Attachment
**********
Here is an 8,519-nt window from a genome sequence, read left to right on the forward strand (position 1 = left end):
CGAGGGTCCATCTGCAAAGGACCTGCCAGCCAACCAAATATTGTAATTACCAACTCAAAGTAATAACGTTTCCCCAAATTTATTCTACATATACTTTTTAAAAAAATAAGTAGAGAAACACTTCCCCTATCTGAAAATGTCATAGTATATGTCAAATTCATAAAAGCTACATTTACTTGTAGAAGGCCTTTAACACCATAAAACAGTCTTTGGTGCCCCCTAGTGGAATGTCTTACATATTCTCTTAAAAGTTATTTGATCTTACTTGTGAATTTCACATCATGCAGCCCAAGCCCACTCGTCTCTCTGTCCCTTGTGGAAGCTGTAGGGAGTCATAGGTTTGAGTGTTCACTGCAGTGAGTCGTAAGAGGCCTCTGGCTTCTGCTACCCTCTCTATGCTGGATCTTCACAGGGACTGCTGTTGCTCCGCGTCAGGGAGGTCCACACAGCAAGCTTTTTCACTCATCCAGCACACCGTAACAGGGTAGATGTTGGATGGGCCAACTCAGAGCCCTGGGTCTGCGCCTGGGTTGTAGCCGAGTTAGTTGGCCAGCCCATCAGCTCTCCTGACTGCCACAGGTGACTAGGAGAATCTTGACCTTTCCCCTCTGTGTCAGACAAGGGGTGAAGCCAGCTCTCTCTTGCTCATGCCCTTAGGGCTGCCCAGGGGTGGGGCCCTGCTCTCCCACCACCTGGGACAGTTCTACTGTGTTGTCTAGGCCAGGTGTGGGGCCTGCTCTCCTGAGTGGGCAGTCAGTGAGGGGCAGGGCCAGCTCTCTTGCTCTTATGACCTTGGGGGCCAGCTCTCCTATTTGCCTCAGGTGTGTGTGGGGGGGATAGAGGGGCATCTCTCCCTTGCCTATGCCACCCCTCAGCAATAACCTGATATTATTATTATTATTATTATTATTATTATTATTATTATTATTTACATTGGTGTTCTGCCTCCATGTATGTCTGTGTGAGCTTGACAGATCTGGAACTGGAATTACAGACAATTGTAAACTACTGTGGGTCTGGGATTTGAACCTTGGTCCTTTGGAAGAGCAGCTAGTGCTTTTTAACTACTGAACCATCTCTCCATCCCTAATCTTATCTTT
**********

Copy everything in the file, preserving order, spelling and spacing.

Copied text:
Here is an 8,519-nt window from a genome sequence, read left to right on the forward strand (position 1 = left end):
CGAGGGTCCATCTGCAAAGGACCTGCCAGCCAACCAAATATTGTAATTACCAACTCAAAGTAATAACGTTTCCCCAAATTTATTCTACATATACTTTTTAAAAAAATAAGTAGAGAAACACTTCCCCTATCTGAAAATGTCATAGTATATGTCAAATTCATAAAAGCTACATTTACTTGTAGAAGGCCTTTAACACCATAAAACAGTCTTTGGTGCCCCCTAGTGGAATGTCTTACATATTCTCTTAAAAGTTATTTGATCTTACTTGTGAATTTCACATCATGCAGCCCAAGCCCACTCGTCTCTCTGTCCCTTGTGGAAGCTGTAGGGAGTCATAGGTTTGAGTGTTCACTGCAGTGAGTCGTAAGAGGCCTCTGGCTTCTGCTACCCTCTCTATGCTGGATCTTCACAGGGACTGCTGTTGCTCCGCGTCAGGGAGGTCCACACAGCAAGCTTTTTCACTCATCCAGCACACCGTAACAGGGTAGATGTTGGATGGGCCAACTCAGAGCCCTGGGTCTGCGCCTGGGTTGTAGCCGAGTTAGTTGGCCAGCCCATCAGCTCTCCTGACTGCCACAGGTGACTAGGAGAATCTTGACCTTTCCCCTCTGTGTCAGACAAGGGGTGAAGCCAGCTCTCTCTTGCTCATGCCCTTAGGGCTGCCCAGGGGTGGGGCCCTGCTCTCCCACCACCTGGGACAGTTCTACTGTGTTGTCTAGGCCAGGTGTGGGGCCTGCTCTCCTGAGTGGGCAGTCAGTGAGGGGCAGGGCCAGCTCTCTTGCTCTTATGACCTTGGGGGCCAGCTCTCCTATTTGCCTCAGGTGTGTGTGGGGGGGATAGAGGGGCATCTCTCCCTTGCCTATGCCACCCCTCAGCAATAACCTGATATTATTATTATTATTATTATTATTATTATTATTATTATTATTTACATTGGTGTTCTGCCTCCATGTATGTCTGTGTGAGCTTGACAGATCTGGAACTGGAATTACAGACAATTGTAAACTACTGTGGGTCTGGGATTTGAACCTTGGTCCTTTGGAAGAGCAGCTAGTGCTTTTTAACTACTGAACCATCTCTCCATCCCTAATCTTATCTTT